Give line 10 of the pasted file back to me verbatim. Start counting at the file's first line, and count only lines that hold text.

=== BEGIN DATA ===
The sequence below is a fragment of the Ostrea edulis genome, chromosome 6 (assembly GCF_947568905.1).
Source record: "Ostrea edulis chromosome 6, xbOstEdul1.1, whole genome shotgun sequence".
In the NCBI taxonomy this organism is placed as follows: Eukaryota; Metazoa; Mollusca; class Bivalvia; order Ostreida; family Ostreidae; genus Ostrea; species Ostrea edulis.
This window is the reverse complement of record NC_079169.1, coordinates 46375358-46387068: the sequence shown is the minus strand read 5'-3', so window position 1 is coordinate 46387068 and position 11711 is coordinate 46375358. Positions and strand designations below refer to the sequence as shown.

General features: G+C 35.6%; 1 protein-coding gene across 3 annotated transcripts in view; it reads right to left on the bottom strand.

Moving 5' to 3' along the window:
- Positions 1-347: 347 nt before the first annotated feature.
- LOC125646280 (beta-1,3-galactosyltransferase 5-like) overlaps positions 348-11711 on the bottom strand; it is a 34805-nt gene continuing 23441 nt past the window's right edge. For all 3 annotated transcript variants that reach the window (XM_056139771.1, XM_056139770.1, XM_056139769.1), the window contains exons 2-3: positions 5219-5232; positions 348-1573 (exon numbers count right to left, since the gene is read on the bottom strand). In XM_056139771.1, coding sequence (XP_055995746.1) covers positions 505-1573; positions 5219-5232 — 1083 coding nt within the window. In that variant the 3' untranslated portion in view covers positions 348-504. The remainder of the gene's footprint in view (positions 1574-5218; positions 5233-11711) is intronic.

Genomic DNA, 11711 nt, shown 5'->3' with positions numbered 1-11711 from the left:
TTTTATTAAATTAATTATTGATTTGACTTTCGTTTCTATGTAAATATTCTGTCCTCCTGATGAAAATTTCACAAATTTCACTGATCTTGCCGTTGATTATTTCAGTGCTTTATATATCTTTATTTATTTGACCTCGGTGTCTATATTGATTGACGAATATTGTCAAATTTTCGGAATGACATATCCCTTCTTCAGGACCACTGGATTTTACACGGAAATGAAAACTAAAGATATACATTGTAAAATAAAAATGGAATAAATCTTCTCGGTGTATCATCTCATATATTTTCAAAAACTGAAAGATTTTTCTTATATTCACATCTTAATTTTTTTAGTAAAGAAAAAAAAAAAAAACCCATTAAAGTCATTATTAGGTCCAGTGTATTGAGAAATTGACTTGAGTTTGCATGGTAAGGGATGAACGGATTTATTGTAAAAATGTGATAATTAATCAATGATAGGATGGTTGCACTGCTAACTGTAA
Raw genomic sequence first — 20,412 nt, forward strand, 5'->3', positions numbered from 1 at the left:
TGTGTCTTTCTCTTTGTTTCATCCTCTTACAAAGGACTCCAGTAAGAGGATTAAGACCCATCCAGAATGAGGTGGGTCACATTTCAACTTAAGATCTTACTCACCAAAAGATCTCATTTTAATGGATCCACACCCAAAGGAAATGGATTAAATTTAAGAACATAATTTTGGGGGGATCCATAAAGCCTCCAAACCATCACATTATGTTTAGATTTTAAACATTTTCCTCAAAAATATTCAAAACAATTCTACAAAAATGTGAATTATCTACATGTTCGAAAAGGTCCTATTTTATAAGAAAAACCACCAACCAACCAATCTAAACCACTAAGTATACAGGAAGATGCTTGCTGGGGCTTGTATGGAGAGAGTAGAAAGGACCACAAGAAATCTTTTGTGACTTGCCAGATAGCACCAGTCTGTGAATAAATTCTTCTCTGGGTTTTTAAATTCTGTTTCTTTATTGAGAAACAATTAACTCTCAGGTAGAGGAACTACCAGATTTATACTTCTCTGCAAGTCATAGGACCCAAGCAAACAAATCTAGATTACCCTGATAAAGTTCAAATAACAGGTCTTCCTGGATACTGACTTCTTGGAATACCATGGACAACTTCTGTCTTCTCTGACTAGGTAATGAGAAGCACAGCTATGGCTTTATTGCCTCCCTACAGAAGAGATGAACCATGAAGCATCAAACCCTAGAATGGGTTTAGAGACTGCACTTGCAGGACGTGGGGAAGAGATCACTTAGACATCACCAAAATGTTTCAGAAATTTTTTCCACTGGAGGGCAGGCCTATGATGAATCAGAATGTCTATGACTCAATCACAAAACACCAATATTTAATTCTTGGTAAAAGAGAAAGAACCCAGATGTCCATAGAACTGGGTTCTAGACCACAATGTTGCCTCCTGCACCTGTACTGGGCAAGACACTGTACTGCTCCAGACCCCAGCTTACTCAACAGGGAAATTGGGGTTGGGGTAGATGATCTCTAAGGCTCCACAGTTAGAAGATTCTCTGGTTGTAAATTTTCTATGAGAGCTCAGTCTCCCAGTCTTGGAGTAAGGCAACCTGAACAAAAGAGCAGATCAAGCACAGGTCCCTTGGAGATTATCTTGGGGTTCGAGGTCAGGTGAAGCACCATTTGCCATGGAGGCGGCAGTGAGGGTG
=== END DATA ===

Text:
TTTTATTAAATTAATTATTGATTTGACTTTCGTTTCTATGTAAATATTCTGTCCTCCTGATGAAAATTTCACAAATTTCACTGATCTTGCCGTTGATTATTTCAGTGCTTTATATATCTTTATTTATTTGACCTCGGTGTCTATATTGATTGACGAATATTGTCAAATTTTCGGAATGACATATCCCTTCTTCAGGACCACTGGATTTTACACGGAAATGAAAACTAAAGATATACATTGTAAAATAAAAATGGAATAAATCTTCTCGGTGTATCATCTCATATATTTTCAAAAACTGAAAGATTTTTCTTATATTCACATCTTAATTTTTTTAGTAAAGAAAAAAAAAAAAAACCCATTAAAGTCATTATTAGGTCCAGTGTATTGAGAAATTGACTTGAGTTTGCATGGTAAGGGATGAACGGATTTATTGTAAAAATGTGATAATTAATCAATGATAGGATGGTTGCACTGCTAACTGTAA